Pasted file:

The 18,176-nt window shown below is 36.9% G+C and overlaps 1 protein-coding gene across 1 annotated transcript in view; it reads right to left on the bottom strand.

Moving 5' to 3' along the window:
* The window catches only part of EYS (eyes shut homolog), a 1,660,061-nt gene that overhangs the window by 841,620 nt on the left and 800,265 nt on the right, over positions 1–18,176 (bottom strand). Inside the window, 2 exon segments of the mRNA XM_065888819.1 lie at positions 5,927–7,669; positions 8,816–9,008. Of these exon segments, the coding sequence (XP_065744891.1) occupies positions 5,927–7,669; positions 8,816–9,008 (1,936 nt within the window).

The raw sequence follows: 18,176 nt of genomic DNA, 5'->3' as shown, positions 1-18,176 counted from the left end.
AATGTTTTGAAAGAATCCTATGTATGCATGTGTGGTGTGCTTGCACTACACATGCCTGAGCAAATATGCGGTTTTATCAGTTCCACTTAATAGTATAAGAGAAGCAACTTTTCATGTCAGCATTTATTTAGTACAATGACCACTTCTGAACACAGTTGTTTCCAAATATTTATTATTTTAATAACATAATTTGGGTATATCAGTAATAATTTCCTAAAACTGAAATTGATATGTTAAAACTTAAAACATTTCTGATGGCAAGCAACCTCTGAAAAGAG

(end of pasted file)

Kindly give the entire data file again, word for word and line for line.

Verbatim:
The 18,176-nt window shown below is 36.9% G+C and overlaps 1 protein-coding gene across 1 annotated transcript in view; it reads right to left on the bottom strand.

Moving 5' to 3' along the window:
* The window catches only part of EYS (eyes shut homolog), a 1,660,061-nt gene that overhangs the window by 841,620 nt on the left and 800,265 nt on the right, over positions 1–18,176 (bottom strand). Inside the window, 2 exon segments of the mRNA XM_065888819.1 lie at positions 5,927–7,669; positions 8,816–9,008. Of these exon segments, the coding sequence (XP_065744891.1) occupies positions 5,927–7,669; positions 8,816–9,008 (1,936 nt within the window).

The raw sequence follows: 18,176 nt of genomic DNA, 5'->3' as shown, positions 1-18,176 counted from the left end.
AATGTTTTGAAAGAATCCTATGTATGCATGTGTGGTGTGCTTGCACTACACATGCCTGAGCAAATATGCGGTTTTATCAGTTCCACTTAATAGTATAAGAGAAGCAACTTTTCATGTCAGCATTTATTTAGTACAATGACCACTTCTGAACACAGTTGTTTCCAAATATTTATTATTTTAATAACATAATTTGGGTATATCAGTAATAATTTCCTAAAACTGAAATTGATATGTTAAAACTTAAAACATTTCTGATGGCAAGCAACCTCTGAAAAGAG